It seems that there's much confusion over bioplastics. There are biodegradable plastics, landfill-degradable plastics, oxobiodegradable plastics (that degrade in the open environment), compostable plastics that require composting in a commercial composting facility with the proper microbial action and temperatures. . . . Meanwhile, accusations of greenwashing proliferate, as various bioplastic producers duke it out over whose bioplastic is greener, further complicating the issue.
|Image courtesy Stuart Miles/
Both PlasticsToday's European reporter Karen Laird and myself have written about ECM Biofilms and that company's unsubstantiated environmental claims about its products: An additive that would promote degradation of plastics "in a landfill within nine months." I'm not so sure I'd be touting that my material will degrade in a landfill in nine months. That's as long as it takes a human woman to develop and have a baby!
I also have to ask, why do you even want to spend the money to purchase an additive to make plastic degrade in a landfill, when that plastic could be incinerated and the BTUs captured for energy? Or perhaps recycled into new products? I can't even fathom why a company would spend time and money to develop an additive that would cause plastics to degrade in a landfill, when a landfill is the absolute last place on the planet that we should put plastic!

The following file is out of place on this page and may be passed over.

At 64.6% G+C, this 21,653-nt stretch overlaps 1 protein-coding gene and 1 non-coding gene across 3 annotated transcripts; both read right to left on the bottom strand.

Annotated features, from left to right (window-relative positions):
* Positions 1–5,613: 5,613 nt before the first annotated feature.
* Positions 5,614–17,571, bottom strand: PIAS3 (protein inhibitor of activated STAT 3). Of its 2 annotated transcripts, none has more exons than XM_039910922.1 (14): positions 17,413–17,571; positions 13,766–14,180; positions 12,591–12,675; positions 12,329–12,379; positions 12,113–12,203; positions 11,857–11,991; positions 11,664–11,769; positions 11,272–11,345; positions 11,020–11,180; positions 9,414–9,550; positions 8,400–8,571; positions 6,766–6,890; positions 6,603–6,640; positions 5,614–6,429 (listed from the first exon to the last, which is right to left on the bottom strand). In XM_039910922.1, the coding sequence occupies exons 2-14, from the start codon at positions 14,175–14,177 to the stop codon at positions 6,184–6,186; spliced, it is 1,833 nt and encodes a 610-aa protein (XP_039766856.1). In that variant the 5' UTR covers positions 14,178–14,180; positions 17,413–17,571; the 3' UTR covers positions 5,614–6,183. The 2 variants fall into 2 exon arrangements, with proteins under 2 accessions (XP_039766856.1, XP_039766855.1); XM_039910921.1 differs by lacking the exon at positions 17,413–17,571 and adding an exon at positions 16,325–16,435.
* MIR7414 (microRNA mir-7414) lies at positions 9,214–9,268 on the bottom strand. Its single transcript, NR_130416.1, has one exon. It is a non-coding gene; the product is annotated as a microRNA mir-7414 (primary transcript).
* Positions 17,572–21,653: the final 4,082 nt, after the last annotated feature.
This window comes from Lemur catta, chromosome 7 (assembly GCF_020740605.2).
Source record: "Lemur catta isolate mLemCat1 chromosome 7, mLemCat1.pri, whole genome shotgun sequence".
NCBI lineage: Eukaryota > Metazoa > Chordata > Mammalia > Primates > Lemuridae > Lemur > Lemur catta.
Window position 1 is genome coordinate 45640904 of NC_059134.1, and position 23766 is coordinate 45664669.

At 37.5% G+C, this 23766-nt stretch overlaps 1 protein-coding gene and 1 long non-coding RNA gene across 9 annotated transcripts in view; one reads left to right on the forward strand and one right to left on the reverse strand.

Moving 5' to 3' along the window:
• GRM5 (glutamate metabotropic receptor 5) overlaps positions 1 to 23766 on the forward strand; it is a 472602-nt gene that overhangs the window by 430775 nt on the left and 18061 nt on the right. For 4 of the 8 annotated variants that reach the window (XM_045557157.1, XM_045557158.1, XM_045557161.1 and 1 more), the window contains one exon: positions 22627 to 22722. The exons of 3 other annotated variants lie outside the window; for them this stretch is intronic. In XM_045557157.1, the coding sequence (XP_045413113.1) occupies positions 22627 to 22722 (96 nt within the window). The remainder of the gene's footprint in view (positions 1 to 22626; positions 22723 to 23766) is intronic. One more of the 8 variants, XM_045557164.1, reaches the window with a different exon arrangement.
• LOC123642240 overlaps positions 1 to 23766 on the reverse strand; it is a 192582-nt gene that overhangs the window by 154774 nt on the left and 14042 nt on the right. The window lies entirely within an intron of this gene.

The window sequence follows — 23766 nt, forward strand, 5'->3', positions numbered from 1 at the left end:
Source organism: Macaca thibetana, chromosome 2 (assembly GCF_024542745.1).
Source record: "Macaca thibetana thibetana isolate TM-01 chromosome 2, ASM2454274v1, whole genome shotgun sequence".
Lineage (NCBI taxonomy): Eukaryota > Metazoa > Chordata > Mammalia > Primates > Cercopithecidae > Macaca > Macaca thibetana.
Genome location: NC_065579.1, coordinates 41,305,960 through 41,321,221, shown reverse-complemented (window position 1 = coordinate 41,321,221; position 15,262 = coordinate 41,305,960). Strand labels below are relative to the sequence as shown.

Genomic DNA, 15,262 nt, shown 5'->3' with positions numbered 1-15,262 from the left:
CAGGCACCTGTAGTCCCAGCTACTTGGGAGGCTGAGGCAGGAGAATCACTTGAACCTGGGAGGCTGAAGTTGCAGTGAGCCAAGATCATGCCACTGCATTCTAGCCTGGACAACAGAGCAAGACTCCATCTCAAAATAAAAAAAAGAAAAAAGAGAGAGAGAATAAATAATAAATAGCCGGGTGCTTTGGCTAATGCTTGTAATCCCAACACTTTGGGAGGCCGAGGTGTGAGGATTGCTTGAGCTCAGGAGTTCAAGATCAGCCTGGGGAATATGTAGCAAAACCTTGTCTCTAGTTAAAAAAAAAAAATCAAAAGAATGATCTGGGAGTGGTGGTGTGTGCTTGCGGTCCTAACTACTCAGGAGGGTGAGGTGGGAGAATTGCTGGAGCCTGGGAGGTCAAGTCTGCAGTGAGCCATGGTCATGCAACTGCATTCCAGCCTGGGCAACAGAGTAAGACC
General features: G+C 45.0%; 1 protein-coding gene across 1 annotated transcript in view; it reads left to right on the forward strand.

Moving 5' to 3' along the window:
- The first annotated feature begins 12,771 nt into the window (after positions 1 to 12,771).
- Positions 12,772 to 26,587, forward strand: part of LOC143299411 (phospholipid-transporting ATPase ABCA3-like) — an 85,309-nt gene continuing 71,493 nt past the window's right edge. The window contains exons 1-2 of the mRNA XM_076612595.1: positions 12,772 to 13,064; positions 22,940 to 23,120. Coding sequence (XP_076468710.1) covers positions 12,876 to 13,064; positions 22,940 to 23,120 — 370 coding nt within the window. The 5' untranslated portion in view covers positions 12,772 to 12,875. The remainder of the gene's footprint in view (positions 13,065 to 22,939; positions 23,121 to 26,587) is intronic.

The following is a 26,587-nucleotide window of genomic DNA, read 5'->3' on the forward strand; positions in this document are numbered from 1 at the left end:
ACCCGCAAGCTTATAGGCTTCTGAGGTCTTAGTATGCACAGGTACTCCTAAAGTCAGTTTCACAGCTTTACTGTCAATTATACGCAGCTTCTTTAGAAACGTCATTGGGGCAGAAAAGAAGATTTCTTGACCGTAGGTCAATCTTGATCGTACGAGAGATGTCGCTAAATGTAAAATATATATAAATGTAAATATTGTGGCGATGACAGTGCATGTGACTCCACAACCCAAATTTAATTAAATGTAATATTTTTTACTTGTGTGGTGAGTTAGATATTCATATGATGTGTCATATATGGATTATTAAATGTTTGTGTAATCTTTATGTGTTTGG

Professor Emeritus Igor Catic of the University of Zagreb, Croatia, has pointed out to me in several papers he has written that all plastics are bioplastics because all plastics are derived from natural substances (petroleum and natural gas, which come out of the earth) and are combined with various chemicals in an industrial process to produce the type of plastic resin desired. Even the misleadingly named bioplastics need to be industrially processed with chemicals to cause the molecular chains to form and create a material with the properties needed in order to be injection molded, blowmolded, extruded or otherwise processed industrially to make products.
Catic notes that one of the first bio materials was galalith, based on casein (the main protein in milk), a process that is "more than six centuries old," said Catic. [A new report, "Milk Casein and Caseinates Market," notes that milk casein and caseinates perform multiple functions and act as emulsifiers, binders, viscosity enhancers and heat stabilizers. They have a wide range of applications in food and non-food industries, which makes it easy to see why casein would be used in the making of plastic.] Another popular product from the 19th century is celluloid made from cellulose nitrate, alcohol, fillers and pigments.
Globally, in 2014 more than 99% of plastics used were fossil-fuel derived plastics, with bioplastics representing only 0.2% of global production, according to data Catic obtained from PlasticsEurope. He pointed out that plastics should not even be termed synthetic because all plastics are bioplastics, as the "raw materials, such as oil, natural gas or coal" are biologically based, "the pure products of nature." For example, writes Catic, one of the first fossil fuel-derived plastics was "phenol-formaldehyde. "Phenol was first extracted from coal tar, but